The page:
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Coping with Stress

We often talk about stress, but we’re not always clear about what it is. Stress comes from both good and bad experiences. If we didn’t feel any stress, we wouldn’t be human! Stress may feel overwhelming at times, but there are many strategies that can help you take control.

What is Stress?

Stress is our psychological, physiological and behavioural response to change, and stressors are the ever-present situations that bring about change.

The significance, meaning and interpretation that an individual assigns to a stressor affects how the individual will respond. Unanticipated, undesirable & uncontrollable changes increase our stress response.

When faced with a situation, you automatically and immediately evaluate the situation. You decide if it is threatening, how you need to deal with the situation and what skills you can use. If you decide that the demands of the situation outweigh the skills you have, then your body responds with the “stress response.”

In the past, the demands of meeting basic needs used up the stress response energy and returned the body to normal functioning. In today’s society, we trigger our stress response more often and have fewer outlets for the extra energy produced. There are very few battles to fight and almost no places to run. Our bodies need time to replenish their resources and when this does not occur, our bodies begin to break down.*

To start addressing the negative effects of stress, try the following suggestions:

  1. Recognize your symptoms of stress
  2. Look at your lifestyle and see what can be changed in your work or family situation, or your schedule
  3. Use relaxation techniques, i.e., yoga, meditation, deep breathing, or massage
  4. Exercise – Physical activity is one of the most effective stress remedies around!
  5. Time management – Do essential tasks and prioritize the others. Consider those who may be affected by your decisions, such as family and friends. Use a check list so you will receive satisfaction as you check off each job as it is done.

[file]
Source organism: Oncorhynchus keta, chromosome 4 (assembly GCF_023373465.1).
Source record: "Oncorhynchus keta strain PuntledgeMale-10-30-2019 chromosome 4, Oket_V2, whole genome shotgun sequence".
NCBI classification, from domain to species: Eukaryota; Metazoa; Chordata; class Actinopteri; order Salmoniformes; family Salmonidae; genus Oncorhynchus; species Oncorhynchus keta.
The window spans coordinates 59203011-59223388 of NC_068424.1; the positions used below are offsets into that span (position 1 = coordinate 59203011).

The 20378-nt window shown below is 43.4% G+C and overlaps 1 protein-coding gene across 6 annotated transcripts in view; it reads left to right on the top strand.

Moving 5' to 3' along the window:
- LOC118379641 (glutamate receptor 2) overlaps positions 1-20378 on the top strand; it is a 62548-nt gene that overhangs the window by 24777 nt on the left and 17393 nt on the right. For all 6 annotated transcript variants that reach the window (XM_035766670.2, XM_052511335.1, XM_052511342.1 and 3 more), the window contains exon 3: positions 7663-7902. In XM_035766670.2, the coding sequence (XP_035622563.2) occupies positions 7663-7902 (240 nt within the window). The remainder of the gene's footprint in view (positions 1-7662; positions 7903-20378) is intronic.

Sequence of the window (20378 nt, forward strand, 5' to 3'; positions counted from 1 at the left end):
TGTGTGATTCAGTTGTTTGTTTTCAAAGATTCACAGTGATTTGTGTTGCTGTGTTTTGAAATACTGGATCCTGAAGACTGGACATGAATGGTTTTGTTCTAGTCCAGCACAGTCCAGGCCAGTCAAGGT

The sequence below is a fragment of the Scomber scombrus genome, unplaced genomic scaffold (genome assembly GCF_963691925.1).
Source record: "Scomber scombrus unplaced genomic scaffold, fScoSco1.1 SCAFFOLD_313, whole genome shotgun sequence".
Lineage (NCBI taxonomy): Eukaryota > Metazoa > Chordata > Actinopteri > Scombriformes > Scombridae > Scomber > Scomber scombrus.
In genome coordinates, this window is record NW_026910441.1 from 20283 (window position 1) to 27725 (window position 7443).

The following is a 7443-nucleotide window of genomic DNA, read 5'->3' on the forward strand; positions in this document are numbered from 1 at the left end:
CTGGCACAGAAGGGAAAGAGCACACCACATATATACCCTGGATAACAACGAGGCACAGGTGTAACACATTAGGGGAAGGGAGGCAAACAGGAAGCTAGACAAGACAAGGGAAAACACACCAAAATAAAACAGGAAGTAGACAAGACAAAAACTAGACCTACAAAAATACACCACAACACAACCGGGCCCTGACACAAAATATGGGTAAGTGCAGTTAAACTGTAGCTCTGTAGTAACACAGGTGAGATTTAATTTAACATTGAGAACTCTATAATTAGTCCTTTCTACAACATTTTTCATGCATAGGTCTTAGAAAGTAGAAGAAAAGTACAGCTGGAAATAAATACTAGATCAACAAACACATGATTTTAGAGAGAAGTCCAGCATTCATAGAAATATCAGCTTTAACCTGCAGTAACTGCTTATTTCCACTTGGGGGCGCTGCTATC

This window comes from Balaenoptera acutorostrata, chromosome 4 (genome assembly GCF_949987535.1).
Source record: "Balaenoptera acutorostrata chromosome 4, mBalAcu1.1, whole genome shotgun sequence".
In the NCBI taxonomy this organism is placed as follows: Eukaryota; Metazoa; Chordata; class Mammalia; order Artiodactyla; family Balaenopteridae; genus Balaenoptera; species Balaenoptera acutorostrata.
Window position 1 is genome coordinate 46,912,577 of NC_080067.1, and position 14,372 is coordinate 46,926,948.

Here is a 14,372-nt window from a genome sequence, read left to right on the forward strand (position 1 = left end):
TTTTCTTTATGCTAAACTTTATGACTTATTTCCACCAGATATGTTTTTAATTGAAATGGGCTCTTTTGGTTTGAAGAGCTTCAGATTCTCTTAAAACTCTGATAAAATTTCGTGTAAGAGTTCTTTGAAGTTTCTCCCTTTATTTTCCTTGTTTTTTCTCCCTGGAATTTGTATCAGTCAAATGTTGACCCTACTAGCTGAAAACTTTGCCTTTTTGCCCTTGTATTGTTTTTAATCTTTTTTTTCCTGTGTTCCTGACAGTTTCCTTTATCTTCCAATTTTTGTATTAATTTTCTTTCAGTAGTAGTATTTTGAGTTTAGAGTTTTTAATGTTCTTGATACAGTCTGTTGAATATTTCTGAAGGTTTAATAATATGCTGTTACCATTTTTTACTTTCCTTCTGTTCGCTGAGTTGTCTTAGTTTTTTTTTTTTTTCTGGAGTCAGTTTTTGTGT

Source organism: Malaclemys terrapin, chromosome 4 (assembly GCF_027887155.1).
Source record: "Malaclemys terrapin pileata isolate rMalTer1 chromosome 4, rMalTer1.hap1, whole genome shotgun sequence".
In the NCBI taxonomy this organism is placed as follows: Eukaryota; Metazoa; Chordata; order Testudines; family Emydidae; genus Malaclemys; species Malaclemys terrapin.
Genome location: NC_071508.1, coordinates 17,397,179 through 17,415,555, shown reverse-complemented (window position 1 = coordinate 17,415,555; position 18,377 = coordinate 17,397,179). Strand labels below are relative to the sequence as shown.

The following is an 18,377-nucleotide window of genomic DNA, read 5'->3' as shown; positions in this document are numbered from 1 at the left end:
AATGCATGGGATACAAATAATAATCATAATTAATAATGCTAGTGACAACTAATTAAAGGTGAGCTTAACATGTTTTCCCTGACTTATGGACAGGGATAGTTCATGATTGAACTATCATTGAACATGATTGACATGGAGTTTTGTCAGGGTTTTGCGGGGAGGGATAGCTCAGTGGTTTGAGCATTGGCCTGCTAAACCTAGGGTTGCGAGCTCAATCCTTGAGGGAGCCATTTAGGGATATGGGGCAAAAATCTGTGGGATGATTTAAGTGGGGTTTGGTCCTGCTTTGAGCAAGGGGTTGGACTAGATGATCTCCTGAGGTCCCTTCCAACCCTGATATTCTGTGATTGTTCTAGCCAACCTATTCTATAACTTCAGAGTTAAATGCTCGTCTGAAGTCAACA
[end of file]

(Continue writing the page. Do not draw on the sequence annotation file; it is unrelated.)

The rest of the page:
6. Watch your diet – Alcohol, caffeine, sugar, fats and tobacco all put a strain on your body’s ability to cope with stress. A diet with a balance of fruits, vegetables, whole grains and foods high in protein but low in fat will help create optimum health. Contact your local branch of the Heart and Stroke Foundation for further information about healthy eating.
  7. Get enough rest and sleep
  8. Talk with others – friends, professional counsellors, support groups or relatives about what is bothering you**

Take Control of Stress

Stress is a fact of life. No matter how much we might long for a stress-free existence, the fact is, stress is actually necessary. It’s how we respond to stress that can negatively affect our lives.

Stress is defined as any change that we have to adapt to. This includes difficult life events (bereavement, illness) and positive ones. Getting a new job or going on vacation are certainly perceived to be happy occurrences, but they, too, are changes, also known as stress, that require some adaptation.

Learning to effectively cope with stress can ease our bodies and our minds. Meditation and other relaxation methods, exercise, visualization are all helpful techniques for reducing the negative impact of stress.

Stress can be beneficial – in moderation. That’s because short episodes of stress trigger chemicals that improve memory, increase energy levels and enhance alertness and productivity. But chronic stress has debilitating effects on our overall health. Physically, it can contribute to migraines, ulcers, muscle tension and fatigue. Canadian researchers found that chronic stress more than doubled the risk of heart attacks.

Persistent stress also affects us emotionally and intellectually, and can cause:

The link between stress and mental illness has yet to be fully understood, but it is known that stress can negatively affect an episode of mental illness.

Managing Stress

First, it’s important to recognize the source(s) of your stress. Events such as the death of a loved one, starting a new job or moving house are certainly stressful.

However, much of our stress comes from within us. How we interpret things – a conversation, a performance review, even a look – determines whether something becomes a stressor. Negative self-talk, where we focus on self-criticism and pessimistic over-analysis, can turn an innocent remark into a major source of stress.

Understanding where your stress originates can help you decide on a course of action. External stressors, like bereavement or career changes, can be managed over time and with the support of family and friends. Internal stressors, caused by our own negative interpretation, require changes in attitude and behaviour.

The goal of managing stress is to cue the “relaxation response”. This is the physiological and psychological calming process our body goes through when we perceive that the danger, or stressful event, has passed.

Here are some tips for triggering the relaxation response:

Do you need more help?

Contact CMHA Peel Dufferin to learn more about support and resources in your area.

14-7700 Hurontario Street
Brampton ON L6Y 4M3

Phone: 905-451-2123


* Excerpt from the “Stress Sense” series of resource books  
** Partial list from “Coping with Stress” booklet on the CMHA National website

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